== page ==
I’ve been away for too long. I’ve been dealing with computer woes. Still am.
- I’ll probably have to reset the operating system of my new computer. There goes another week or more.
- My book about Roman crucifixions, Eyewitness to Crucifixion, is on target for release in February.
- I’ve written to my political reps many times about the Crazy. At some point, I’ll make a sign and march it.
- I’m about finished with paraphrasing 1-3 John for the Casual English Bible.
Is Spirit-filled the opposite of demon possession?
I create a leader’s guide and, when appropriate, an atlas for each Bible book I paraphrase for the Casual English Bible.
I write questions a Bible study leader could ask, and I offer ideas in the quest for answers. Here’s one of many I grappled with yesterday. Take a look and see if you have any ideas you think I should add.
LIFE APPLICATION. 1 John 3 ends with the writer making a mystical statement that can seem hard to understand. “Anyone who obeys God is spiritually linked to him, united. God lives in that person. God’s Spirit and the spirit of that person become one, making decisions together” (3:24). How can we explain that connection to someone who doesn’t feel as though they have it?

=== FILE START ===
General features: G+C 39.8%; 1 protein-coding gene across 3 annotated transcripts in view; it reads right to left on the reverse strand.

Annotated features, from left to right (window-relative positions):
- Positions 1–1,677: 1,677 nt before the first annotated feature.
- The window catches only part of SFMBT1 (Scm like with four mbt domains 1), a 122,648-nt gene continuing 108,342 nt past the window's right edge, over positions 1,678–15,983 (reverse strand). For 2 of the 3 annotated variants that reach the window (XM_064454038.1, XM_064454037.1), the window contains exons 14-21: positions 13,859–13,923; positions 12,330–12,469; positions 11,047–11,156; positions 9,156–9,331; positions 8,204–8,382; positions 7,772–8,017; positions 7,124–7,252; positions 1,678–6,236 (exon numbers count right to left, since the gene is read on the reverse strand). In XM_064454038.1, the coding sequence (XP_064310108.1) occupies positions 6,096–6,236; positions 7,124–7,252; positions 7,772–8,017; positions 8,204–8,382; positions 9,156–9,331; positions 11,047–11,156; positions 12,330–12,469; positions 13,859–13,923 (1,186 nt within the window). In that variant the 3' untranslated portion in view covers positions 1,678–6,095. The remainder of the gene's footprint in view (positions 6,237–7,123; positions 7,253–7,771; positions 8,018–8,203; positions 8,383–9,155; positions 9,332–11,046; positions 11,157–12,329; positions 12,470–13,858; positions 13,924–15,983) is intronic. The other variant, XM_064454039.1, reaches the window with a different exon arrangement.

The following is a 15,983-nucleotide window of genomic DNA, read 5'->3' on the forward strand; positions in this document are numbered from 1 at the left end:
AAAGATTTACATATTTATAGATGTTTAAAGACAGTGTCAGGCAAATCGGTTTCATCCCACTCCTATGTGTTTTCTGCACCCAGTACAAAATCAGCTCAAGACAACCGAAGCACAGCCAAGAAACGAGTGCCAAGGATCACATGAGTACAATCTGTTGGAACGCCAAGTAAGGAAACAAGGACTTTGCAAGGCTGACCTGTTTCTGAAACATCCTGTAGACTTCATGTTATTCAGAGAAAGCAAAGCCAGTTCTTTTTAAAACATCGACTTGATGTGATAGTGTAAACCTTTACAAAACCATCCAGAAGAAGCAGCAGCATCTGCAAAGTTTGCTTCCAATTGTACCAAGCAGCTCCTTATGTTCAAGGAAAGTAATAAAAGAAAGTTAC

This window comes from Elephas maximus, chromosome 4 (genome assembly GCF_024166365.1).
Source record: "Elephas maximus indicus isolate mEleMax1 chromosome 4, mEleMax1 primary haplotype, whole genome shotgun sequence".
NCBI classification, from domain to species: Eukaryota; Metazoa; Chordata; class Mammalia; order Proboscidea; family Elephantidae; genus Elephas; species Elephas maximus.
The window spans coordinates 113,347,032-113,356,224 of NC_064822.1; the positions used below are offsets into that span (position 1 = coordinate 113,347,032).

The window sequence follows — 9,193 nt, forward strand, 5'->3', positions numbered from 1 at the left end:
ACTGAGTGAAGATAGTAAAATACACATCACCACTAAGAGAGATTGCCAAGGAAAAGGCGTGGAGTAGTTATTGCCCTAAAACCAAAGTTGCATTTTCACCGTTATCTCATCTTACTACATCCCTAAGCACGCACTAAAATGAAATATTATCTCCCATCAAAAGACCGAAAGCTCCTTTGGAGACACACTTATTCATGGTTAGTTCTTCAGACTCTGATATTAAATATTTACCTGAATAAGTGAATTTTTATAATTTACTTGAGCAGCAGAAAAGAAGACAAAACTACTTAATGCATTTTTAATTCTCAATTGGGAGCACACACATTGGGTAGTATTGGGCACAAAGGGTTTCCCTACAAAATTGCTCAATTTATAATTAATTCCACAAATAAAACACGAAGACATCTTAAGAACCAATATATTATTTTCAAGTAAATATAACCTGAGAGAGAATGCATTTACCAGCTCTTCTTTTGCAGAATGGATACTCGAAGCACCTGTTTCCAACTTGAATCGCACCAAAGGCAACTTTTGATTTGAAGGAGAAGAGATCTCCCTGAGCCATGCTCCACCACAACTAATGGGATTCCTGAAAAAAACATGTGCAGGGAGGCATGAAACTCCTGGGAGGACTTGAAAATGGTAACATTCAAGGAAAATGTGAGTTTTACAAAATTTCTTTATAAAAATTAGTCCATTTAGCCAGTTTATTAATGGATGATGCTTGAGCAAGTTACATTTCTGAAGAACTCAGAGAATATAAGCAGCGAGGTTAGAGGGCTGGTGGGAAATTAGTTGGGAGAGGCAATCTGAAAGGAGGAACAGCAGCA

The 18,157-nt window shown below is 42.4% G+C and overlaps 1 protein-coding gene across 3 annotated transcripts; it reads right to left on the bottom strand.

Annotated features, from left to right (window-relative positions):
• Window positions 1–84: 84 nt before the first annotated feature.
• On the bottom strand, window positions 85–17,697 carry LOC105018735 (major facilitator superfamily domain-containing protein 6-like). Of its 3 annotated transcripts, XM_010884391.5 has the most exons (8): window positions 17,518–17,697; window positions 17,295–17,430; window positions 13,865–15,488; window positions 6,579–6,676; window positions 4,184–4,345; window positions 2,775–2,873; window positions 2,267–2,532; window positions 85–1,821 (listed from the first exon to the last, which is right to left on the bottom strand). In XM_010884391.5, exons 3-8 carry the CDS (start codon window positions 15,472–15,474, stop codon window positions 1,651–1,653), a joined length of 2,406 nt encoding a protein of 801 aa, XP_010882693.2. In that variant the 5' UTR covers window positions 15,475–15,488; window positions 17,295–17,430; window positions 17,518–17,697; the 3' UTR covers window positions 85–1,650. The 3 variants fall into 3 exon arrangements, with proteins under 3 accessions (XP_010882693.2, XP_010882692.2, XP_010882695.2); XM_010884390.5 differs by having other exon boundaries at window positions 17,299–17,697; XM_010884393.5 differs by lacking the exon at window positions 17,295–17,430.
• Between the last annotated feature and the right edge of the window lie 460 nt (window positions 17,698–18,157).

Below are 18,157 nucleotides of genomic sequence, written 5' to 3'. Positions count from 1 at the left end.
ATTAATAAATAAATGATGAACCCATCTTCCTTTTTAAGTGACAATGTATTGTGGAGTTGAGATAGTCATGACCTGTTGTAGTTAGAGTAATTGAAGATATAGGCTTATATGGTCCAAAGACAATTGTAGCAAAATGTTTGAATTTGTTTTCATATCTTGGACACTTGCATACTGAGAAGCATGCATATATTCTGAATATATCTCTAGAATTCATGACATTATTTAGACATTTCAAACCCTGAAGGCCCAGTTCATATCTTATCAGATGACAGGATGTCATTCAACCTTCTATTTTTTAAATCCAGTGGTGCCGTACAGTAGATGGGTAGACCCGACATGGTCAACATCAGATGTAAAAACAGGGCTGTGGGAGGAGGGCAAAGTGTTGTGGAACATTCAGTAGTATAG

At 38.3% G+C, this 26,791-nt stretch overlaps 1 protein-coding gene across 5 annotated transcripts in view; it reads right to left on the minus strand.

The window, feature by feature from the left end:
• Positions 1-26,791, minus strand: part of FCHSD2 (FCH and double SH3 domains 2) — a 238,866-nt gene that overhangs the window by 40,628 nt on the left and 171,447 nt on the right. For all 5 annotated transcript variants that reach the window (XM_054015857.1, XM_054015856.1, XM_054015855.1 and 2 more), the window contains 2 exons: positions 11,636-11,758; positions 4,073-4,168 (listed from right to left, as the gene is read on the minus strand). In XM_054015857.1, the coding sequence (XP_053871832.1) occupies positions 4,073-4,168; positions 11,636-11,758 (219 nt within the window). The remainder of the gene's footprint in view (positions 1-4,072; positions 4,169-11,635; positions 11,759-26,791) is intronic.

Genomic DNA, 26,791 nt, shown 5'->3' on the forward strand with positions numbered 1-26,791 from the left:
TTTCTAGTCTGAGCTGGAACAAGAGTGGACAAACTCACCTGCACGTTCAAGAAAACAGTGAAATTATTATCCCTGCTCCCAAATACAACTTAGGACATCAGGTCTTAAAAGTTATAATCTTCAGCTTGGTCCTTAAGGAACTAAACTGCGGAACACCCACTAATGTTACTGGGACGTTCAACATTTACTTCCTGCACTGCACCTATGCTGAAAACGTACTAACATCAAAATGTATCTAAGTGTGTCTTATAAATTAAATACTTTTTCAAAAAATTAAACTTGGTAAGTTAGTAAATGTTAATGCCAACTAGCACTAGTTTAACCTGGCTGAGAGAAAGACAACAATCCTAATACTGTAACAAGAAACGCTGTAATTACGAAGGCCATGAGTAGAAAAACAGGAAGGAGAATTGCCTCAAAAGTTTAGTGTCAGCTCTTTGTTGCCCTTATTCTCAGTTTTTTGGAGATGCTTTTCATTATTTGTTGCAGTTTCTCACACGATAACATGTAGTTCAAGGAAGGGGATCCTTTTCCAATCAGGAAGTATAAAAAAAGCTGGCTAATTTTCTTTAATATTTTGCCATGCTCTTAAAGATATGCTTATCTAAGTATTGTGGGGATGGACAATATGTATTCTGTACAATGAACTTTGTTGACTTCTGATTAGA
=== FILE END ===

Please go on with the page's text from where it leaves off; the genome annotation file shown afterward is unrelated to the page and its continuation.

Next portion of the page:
It would be tough to de-spook an idea that sounds as spooky to nonbelievers as the idea of a celestial possession—the opposite of demon possession. Many wouldn’t believe in either of those.
But perhaps the sense of oneness we get with God is like the oneness we have with ourselves. We have a conscience that talks to us. It’s the invisible mini-me inside our head. It’s us. We’re our best friend and sometimes our worst enemy.
As we get older, the invisible mini-me inside us wonders what in the dickens happened to the wonderfully sculpted body of big-me. We hardly recognize us anymore. Eventually, we don’t recognize us at all. When we look in the mirror, we know that’s not us. Or at least it’s not all of us. And certainly not the best of us.
We’re more than a potbellied bag of bones. We’re the mini-me that has always been more child than grown, more immature than polished, and more fragile than we would ever want big-me to show.
We humans already have that sense of oneness even apart from God.
But we have the Spirit of God, too. That’s the source of some of our best ideas, greatest insights, and most intimating to-do projects. Any one of which can drop unexpectedly into our head like we’ve got a hole up top, or fall into our lap like we’re the perfect one for the job—even if it’s the last job we’d want to do.